Having trouble paying your bills? Getting calls from creditors? Are your accounts being turned over to debt collectors? Are you worried about losing your home or car?
You are not alone. Many people face a financial crisis some time in their lives. But often, it can be overcome. Your financial situation doesnt have to go from bad to worse. An option is to consolidate or refinance the debt into a mortgage.
Debt consolidation entails taking out one loan to pay off many others. This is often done to secure a lower interest rate, secure a fixed interest rate or for the convenience of paying only one loan.
There are several reasons why you should consider refinancing your existing debt:
· Reduce the interest rate and/or convert from a floating rate to a fixed rate loan
· Reduce the monthly payment by extending the loan maturity
· Convert short term debt to long term debt
· Use the equity you built up in your fixed assets to provide cash
· Consolidate debt
· Get out of debt sooner
You may be able to lower your payments and reduce your cost of credit by consolidating your debt through a second mortgage or a home equity line of credit.
To explain how you can use a second mortgage or home equity line of credit to diminish and control debt, we need to explain the two types of mortgage rates and how they can affect your ability to take out an additional loan or refinance.
There are many types of mortgage loans. The two basic types of loans are the fixed rate mortgage (FRM) and adjustable rate mortgage (ARM).
In a fixed rate mortgage, the interest rate, and hence the monthly payment, remains fixed for the life (or term) of the loan. This term is usually for 10, 15, 20, or 30 years. The only increase you might see in the monthly payments would result from an increase in property taxes or insurance rates (paid using an escrow account, if you've opted to use an escrow). But payments for principal and interest will be consistent throughout the life of the loan using an FRM.
In an adjustable rate mortgage, the interest rate is fixed for a period of time, after which it will periodically (annually or monthly) adjust up or down to some market index.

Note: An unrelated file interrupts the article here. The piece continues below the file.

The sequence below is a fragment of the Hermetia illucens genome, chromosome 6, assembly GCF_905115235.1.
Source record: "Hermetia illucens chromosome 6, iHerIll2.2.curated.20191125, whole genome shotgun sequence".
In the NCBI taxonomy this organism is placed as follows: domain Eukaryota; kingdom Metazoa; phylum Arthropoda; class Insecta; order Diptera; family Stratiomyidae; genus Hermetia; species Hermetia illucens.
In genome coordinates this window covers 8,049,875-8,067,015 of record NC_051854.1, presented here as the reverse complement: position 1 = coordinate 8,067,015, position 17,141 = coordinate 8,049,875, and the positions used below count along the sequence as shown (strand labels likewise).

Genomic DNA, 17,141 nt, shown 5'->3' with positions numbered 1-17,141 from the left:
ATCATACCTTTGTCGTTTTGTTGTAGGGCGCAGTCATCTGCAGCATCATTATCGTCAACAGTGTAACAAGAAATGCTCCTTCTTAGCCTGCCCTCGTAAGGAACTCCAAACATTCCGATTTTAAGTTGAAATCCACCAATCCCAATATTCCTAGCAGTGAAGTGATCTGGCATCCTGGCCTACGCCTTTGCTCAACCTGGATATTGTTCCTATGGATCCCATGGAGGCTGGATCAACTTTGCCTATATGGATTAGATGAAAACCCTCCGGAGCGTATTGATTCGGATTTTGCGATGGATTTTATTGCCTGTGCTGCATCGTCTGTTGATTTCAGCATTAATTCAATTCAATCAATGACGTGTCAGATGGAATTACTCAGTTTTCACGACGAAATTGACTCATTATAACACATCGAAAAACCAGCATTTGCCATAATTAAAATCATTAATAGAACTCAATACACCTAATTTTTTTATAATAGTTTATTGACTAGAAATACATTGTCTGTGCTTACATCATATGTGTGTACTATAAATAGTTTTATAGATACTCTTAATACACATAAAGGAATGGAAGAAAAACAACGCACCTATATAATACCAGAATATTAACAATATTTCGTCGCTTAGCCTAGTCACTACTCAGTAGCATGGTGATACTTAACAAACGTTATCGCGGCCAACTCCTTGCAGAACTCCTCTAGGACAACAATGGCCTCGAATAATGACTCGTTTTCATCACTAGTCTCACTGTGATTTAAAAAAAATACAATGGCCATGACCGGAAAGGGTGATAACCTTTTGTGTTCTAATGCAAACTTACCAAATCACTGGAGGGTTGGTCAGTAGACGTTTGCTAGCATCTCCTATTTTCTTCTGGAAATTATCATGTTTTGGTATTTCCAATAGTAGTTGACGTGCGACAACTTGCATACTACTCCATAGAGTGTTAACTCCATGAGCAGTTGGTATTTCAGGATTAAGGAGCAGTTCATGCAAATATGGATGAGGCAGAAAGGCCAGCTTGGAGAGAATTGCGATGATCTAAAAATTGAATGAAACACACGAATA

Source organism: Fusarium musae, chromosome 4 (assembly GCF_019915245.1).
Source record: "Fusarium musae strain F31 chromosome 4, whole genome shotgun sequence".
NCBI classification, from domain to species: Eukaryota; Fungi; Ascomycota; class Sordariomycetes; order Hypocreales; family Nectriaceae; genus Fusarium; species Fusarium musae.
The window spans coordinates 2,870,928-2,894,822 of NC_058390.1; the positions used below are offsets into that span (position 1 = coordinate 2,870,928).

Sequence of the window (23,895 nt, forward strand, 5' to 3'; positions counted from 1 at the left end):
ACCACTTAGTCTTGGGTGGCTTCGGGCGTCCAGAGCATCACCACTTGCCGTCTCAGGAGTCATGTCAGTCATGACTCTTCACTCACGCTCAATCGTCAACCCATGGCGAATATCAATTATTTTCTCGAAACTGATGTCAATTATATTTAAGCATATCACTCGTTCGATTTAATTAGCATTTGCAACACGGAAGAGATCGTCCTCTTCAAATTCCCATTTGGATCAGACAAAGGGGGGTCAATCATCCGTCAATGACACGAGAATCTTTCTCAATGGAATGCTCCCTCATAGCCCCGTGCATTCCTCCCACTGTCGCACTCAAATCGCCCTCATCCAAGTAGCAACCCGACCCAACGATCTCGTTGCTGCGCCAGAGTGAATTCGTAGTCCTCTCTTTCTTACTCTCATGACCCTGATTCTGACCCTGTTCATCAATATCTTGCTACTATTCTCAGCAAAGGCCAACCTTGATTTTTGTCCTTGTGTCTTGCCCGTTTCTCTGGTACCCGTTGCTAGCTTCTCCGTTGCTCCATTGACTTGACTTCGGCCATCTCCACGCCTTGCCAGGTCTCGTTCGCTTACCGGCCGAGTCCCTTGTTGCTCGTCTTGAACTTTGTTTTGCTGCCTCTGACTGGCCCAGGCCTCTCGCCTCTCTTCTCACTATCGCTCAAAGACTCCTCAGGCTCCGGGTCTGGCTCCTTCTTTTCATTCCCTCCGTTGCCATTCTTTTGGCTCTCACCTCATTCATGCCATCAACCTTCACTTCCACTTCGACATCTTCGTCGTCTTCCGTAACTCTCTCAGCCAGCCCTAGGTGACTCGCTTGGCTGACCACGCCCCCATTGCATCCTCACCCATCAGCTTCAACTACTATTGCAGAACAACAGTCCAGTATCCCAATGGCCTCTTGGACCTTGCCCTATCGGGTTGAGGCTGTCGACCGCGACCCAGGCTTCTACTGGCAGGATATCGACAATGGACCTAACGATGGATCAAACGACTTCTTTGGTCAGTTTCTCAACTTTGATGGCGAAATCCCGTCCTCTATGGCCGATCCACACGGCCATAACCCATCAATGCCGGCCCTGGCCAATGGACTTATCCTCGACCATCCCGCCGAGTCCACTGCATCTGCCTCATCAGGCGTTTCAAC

Adjustable rates transfer part of the interest rate risk from the lender to the borrower, and thus are widely used where unpredictable interest rates make fixed rate loans difficult to obtain. Since the risk is transferred, lenders will usually make the initial interest rate of the ARM's note anywhere from 0.5% to 2% lower than the average 30-year fixed rate. Because these types of loans can have very low interest rates, they have been a popular option for people throughout the past few years when the interest rates have been at such low levels. In most scenarios, the savings from an ARM outweigh its risks, making them an attractive option for people who are planning to keep a mortgage for ten years or less.
Now that we have an understanding of the types of mortgage loans, we can discuss how to refinance your original mortgage to consolidate debt.
The amount one can borrow in refinancing from a second mortgage is determined by how much equity is in your home. Equity can be defined as the difference between how much the home is worth and how much you owe on the mortgage. Therefore, a home equity line of credit (known as a HELOC) is a loan that is taken against the equity in your home. The collateral on the loan is your house and, depending upon where you live, local lending laws will regulate how much you can borrow. One of the most popular uses of a home equity credit line is to consolidate high-interest credit card balances, and pay them off before the penalties, interest payments, and annual fees become an unmanageable burden. By using a home equity line of credit, its possible to pay off all credit cards, and replace them with a single, easy to manage loan. Another benefit of the home equity line of credit is that it can be paid off gradually, over a long period of time. A home equity line of credit can free you from debt, and help you improve your credit rating at the same time.